Testing…testing…one, two, three.
A million and thirty.
Sixteen, actually, is the number of people I have tested so far. Sixteen people means sixteen hours, not counting setting up and dismantling equipment, waiting around for participants who arrive 30 minutes late, scheduling and rescheduling testing sessions, or responding to students who ‘are really intrested in this experiment and really want to participate but their are no more timeslots, so can you please tell me if your going to post more timeslots...’
And definitely, most definitely, not counting data analysis.
Sixteen is only the wee little snowflake on the tip of the iceberg.
This experiment has already taught me many things. It’s taught me that 2pm is synonymous with both 1:30pm and 2:30pm. It’s taught me that musically-untrained undergraduates are incapable of tapping out simple, familiar rhythms of the music they are listening to. It’s taught me that students like to be told that they were given misleading information about the purpose of a study. It makes them laugh.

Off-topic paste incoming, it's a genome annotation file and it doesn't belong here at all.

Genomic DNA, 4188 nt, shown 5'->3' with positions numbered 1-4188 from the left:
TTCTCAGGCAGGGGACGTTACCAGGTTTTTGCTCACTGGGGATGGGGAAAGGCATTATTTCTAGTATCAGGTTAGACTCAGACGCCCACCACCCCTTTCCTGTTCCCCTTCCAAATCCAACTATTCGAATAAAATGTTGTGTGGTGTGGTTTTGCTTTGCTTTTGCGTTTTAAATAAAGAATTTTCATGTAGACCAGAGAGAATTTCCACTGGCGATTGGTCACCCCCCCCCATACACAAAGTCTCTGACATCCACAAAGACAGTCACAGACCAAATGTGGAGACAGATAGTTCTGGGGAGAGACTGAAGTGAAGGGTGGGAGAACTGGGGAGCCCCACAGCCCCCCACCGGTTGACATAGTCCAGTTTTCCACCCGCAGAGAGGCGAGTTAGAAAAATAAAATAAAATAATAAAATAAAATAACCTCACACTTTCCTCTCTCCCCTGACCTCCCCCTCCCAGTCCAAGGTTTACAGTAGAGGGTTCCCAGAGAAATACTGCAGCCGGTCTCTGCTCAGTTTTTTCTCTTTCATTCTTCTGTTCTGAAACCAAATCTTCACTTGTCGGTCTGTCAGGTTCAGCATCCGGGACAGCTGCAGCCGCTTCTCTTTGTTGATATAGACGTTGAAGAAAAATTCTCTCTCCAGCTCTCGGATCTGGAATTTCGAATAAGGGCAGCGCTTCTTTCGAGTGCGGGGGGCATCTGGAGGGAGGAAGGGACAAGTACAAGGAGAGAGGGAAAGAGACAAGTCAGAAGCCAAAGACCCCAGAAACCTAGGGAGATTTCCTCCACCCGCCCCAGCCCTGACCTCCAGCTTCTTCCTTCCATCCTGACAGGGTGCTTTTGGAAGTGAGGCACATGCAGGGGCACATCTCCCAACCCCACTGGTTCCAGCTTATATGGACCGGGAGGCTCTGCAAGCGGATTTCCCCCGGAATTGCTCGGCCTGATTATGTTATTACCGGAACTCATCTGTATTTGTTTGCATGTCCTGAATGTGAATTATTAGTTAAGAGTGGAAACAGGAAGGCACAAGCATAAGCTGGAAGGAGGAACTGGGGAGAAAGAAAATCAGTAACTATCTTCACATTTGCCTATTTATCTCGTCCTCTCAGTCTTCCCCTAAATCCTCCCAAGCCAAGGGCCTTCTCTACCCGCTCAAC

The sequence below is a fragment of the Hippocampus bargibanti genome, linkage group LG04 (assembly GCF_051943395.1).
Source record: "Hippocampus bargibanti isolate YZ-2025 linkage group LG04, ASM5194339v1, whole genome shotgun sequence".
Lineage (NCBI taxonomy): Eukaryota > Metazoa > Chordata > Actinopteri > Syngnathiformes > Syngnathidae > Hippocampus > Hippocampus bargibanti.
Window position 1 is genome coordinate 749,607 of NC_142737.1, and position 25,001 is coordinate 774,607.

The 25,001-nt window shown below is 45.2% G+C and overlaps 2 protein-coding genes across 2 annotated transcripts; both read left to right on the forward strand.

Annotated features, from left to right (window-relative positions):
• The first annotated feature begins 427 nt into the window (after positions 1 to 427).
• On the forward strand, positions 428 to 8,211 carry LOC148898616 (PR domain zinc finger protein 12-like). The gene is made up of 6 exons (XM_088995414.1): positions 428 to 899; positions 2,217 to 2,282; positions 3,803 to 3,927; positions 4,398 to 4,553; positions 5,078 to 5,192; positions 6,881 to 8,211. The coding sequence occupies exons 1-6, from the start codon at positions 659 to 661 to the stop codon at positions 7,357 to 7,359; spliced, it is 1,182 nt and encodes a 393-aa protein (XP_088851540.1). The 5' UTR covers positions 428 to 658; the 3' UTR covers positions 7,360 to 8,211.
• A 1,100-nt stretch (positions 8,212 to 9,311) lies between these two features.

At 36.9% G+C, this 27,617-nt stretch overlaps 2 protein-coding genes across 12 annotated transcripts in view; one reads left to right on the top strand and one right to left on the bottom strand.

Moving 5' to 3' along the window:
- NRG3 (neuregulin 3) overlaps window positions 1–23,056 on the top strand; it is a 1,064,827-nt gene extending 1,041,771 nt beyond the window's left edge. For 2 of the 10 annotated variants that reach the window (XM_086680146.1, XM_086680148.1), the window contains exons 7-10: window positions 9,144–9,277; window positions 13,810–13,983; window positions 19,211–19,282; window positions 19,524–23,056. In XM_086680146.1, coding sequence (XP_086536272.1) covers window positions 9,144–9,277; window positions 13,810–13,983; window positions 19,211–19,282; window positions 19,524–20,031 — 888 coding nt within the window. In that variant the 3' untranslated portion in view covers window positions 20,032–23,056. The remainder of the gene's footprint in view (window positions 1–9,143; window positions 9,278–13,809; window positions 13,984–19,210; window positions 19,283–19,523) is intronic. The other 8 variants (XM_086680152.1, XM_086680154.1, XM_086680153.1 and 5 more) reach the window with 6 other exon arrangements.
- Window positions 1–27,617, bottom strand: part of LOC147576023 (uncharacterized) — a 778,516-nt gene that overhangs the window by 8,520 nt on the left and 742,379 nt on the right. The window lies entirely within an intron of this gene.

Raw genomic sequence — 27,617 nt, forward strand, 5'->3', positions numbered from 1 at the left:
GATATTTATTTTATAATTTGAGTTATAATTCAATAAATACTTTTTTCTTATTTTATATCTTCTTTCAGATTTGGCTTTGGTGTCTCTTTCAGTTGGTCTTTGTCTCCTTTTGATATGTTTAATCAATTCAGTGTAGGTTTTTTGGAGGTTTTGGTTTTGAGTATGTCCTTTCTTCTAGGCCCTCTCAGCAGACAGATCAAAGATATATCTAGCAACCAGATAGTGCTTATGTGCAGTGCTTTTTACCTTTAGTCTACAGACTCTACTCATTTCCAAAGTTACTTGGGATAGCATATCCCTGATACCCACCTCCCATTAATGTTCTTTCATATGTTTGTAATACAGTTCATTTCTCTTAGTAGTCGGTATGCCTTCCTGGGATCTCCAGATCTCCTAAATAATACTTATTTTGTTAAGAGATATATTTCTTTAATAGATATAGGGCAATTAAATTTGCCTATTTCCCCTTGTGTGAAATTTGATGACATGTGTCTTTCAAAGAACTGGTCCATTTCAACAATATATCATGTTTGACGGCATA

And it’s taught me that first years at this uni, despite their reputation, are really a bunch of pretty nice kids. What else can you say about people who finish off an hour-long experiment with a 20-minute working memory task – a task that involves simultaneously solving streams of math equations and remembering lists of letters and that, I’ll tell you right now, having done the thing several times myself, is one huge bucketful of laughs – turn around and say, “That was fun. This has been my favourite experiment of all.”
Yep, great kids. I like ‘em a lot. But not so much that I still want to be running this experiment this time next year. So it would be cool if they turned up a bit more often. And totally awesome if they gave me useable data from time to time. Statistically significant data...? Please?